In general, a criminal charge for assault requires that the defendant have intent to assault a victim. In the case of vehicular assault, however, the intent to harm another person is not an element that a prosecutor must prove for a judge or jury to find a defendant guilty of assault.
In Pennsylvania, a motor vehicle accident may amount to a violent crime in the eyes of the law and lead to a felony conviction. Understanding what constitutes aggravated assault by vehicle may help drivers to be more conscientious about safe driving.
The definition of aggravated assault by vehicle
Pennsylvania’s statutory law defines aggravated assault by vehicle as causing serious bodily injury to another person while operating a vehicle recklessly or with gross negligence. Circumstances which may lead to assault by vehicle include driving in a rush, driving while angry, or even distracted driving. A finding that a driver was operating a vehicle while under the influence of drugs or alcohol or failed to abide by traffic laws may illustrate that a person was driving recklessly or with gross negligence.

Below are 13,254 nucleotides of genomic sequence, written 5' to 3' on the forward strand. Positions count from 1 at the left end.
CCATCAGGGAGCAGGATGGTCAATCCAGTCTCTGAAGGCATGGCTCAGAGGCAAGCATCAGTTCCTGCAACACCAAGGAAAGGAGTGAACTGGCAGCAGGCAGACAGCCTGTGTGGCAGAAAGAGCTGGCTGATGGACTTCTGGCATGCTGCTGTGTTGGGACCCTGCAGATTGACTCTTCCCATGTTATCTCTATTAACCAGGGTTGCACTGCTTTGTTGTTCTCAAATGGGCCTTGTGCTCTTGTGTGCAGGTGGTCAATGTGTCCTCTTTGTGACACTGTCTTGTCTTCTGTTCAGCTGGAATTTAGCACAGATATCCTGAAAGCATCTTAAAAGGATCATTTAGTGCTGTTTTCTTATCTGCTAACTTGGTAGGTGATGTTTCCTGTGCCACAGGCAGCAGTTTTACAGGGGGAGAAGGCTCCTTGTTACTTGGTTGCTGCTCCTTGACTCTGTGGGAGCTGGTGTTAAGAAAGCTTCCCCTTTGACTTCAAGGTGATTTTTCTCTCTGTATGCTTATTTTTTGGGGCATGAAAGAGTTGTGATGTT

It is important to recognize that a criminal charge for aggravated assault by vehicle is far more serious than a charge for reckless driving and the consequences after a guilty verdict be considerable. A third degree felony conviction for this crime could result in considerable fines, a prison sentence, or a license suspension. An accident that occurs while a person is driving without a license or driving in an emergency response area could increase a prison sentence by up to two years.